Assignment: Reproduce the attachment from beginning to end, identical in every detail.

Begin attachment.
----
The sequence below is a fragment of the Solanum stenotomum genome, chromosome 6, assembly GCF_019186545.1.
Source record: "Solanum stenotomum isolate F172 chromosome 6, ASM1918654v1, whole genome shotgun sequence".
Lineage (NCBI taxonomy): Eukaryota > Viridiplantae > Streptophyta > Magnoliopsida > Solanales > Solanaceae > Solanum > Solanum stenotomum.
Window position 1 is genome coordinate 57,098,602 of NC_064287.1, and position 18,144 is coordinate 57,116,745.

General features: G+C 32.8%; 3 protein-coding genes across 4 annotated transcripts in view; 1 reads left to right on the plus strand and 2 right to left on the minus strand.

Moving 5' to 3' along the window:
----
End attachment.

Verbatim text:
The sequence below is a fragment of the Solanum stenotomum genome, chromosome 6, assembly GCF_019186545.1.
Source record: "Solanum stenotomum isolate F172 chromosome 6, ASM1918654v1, whole genome shotgun sequence".
Lineage (NCBI taxonomy): Eukaryota > Viridiplantae > Streptophyta > Magnoliopsida > Solanales > Solanaceae > Solanum > Solanum stenotomum.
Window position 1 is genome coordinate 57,098,602 of NC_064287.1, and position 18,144 is coordinate 57,116,745.

General features: G+C 32.8%; 3 protein-coding genes across 4 annotated transcripts in view; 1 reads left to right on the plus strand and 2 right to left on the minus strand.

Moving 5' to 3' along the window: